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SPOTLIGHT: Peter Eldridge, director at ICFM

There are few people in the fleet sector who need as little introduction as industry guru Peter Eldridge, director at ICFM (Institute of Car Fleet Management), who started his career as an apprentice at Fiat (England) Ltd in 1963.

From then, Eldridge progressed into the Fiat dealer network before taking on his first spell as a fleet manager of a large blue-chip fleet operation in 1979.

“Following that, I held senior management positions within the franchised motor trade and major contract hire, leasing and accident management companies,” adds Eldridge.

His current position as director at ICFM began when he joined the institute in 1993, and was appointed to the Board in 1997.

The line-up of cars in Eldridge’s garage over the year is equally interesting, having transitioned from a classic Austin A35 Van to now running around in an almost equally diminutive Fiat 500 Convertible, as well as his pride and joy; a Harley Davidson Road King. However, were money no object, Eldridge’s head says he should buy a Jaguar I-Pace, but his heart lusts for a Ferrari F8 Tributo. He comments: “It’s so pretty and it would be rude not to!”

While driving, Eldridge listens to a variety of bands, including none other than music by his son’s band, Towers of London, as well as the WHO’s Quadrophenia, AC/DC and the Foo Fighters.

A self-confessed gadget man, Eldridge has embraced the technology revolution and reckons he owns just about every gadget ever made. However, he adds, “Would I miss them? – well yes, but could I live without all these electronic gizmos? – absolutely! And my two most essential items are therefore a decent pen and a writing pad – key factors for ongoing communication.”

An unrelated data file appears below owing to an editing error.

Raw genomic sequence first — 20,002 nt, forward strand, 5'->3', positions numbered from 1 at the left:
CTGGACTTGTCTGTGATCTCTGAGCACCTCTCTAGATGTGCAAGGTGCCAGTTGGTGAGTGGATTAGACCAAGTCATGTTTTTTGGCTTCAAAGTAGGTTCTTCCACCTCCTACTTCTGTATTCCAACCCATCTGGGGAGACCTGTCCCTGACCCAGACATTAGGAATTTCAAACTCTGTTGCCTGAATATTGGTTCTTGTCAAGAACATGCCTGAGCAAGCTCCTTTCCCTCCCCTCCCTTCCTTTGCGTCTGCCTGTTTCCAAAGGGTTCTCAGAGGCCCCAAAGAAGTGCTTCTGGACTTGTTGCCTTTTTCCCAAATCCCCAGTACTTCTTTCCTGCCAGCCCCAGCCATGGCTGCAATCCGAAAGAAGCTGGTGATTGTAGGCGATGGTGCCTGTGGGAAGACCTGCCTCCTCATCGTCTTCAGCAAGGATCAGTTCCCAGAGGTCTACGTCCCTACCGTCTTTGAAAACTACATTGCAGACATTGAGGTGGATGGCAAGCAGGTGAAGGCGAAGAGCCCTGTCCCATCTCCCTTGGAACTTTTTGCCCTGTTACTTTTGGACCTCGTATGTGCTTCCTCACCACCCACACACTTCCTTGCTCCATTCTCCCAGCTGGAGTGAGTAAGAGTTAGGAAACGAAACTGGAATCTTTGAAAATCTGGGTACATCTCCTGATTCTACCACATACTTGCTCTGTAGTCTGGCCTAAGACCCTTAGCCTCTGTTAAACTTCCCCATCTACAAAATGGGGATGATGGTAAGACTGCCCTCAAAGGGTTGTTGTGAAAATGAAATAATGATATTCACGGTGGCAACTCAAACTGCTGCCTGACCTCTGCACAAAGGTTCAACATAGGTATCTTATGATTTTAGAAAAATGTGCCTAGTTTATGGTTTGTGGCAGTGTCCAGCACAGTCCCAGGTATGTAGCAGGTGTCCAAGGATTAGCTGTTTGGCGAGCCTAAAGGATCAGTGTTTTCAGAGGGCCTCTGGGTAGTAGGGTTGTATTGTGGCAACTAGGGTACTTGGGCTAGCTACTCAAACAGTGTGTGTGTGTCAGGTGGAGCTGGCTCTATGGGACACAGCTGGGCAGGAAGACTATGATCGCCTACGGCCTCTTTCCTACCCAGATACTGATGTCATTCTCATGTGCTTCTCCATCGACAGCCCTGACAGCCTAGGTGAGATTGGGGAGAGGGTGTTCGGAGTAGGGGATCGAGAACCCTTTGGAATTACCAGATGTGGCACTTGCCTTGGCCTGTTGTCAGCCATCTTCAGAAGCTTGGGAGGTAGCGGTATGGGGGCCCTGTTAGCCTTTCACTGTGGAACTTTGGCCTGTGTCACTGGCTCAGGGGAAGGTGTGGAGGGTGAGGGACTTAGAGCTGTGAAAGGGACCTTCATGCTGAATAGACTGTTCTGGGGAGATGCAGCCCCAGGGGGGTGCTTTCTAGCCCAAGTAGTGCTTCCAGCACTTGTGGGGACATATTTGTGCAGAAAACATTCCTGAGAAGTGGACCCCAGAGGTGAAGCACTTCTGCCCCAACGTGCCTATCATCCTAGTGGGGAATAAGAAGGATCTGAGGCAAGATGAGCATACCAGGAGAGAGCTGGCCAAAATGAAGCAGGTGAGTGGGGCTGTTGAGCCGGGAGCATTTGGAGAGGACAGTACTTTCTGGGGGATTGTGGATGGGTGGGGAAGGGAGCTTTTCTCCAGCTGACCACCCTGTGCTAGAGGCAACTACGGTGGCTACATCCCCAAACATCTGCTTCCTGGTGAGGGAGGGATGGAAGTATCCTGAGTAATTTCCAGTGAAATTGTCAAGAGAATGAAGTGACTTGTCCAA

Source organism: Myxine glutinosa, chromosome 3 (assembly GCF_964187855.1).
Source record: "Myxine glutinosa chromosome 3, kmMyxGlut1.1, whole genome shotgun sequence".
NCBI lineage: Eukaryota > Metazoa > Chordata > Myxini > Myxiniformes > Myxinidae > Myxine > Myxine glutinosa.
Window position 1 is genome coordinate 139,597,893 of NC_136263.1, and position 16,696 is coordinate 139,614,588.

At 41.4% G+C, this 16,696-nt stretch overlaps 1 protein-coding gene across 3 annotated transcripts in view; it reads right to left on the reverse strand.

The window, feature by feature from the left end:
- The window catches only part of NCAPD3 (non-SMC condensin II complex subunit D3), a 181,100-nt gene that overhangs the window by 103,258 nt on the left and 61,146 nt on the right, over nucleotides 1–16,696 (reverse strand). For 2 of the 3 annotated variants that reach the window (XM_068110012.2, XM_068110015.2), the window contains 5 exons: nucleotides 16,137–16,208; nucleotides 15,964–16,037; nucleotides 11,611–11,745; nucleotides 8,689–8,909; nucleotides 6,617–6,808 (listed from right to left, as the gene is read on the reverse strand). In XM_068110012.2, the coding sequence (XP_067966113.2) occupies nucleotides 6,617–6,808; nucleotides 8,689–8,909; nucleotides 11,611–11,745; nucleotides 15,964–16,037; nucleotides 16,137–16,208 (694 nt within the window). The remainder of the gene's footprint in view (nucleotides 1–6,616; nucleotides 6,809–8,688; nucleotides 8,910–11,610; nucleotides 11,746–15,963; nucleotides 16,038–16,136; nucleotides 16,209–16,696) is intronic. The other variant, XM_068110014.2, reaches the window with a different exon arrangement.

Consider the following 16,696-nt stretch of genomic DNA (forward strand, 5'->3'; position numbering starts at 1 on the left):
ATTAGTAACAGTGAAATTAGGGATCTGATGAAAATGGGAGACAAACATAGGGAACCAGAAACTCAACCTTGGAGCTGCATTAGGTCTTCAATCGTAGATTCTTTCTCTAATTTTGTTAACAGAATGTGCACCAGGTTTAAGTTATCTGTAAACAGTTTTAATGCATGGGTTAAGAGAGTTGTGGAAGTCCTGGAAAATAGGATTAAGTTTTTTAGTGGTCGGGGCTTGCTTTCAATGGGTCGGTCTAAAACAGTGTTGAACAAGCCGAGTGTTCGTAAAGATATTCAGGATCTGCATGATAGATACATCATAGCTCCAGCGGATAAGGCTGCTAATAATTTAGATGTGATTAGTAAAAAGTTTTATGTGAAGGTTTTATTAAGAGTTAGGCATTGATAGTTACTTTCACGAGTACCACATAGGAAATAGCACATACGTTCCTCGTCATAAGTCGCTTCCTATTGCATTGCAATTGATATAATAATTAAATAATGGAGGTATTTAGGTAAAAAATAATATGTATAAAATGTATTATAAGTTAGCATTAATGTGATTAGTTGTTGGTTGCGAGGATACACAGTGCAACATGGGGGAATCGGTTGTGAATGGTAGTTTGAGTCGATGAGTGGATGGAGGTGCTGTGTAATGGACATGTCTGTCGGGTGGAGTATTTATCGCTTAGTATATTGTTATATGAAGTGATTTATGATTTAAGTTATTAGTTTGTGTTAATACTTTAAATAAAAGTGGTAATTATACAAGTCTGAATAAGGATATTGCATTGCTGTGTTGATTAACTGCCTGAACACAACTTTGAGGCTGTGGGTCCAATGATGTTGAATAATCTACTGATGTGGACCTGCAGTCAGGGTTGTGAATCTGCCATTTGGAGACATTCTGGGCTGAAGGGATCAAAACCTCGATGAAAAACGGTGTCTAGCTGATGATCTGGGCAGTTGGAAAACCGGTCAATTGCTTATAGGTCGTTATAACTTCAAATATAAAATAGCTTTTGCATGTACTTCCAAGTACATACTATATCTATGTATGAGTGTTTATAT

What’s ICFM’s focus for the coming year?

The ICFM will continue to focus on the further development of our online training programmes and to assist our members to become more strategic as they face the 21st century technological, environmental and operational fleet challenges.

How much have you found the fleet sector has changed?

The world of fleet management is now evolving at a pace never previously experienced and it is being driven by two key dynamics. Firstly, fleet and travel management are now being wedded at an alarming rate, driven by technology and ‘big data’ that will underpin Business Mobility-as-a-Service (BMaaS) and the move to a total cost of mobility concept.

This coincides with the shift away from fossil-fuelled vehicles and the inevitable move towards a zero-emission future, and both initiatives are presenting fleet operators with significant challenges at the present time.

The ICFM will continue to assist their members with respect to embracing the shift in their role from traditional fleet manager to mobility manager and will provide best practice advice regarding government policy regarding taxation and the environment, ‘balancing’ new vehicle fleet policy and requirements, helping fleets to make informed decisions regarding extending replacement of the current fleet and considering tangible alternatives.

What’s keeping today’s fleet manager awake at night?

If fleet managers are losing sleep, it will mainly due to the level of uncertainty that they face at the current time regarding elements that are changing the face of fleet as we know it. These include – globalisation; ‘mega cities’; big data; connected and autonomous vehicle technology; Business Mobility-as-a-Service and if you add into the mix the challenges of urbanisation; environmental pressure; powertrain selection; traffic congestion; politics; legislation and taxation, the end result is that fleet managers are presently swamped in a muddy pool of developing policies and wading through unchartered waters.

How do you see that continuing over the next five to 10 years?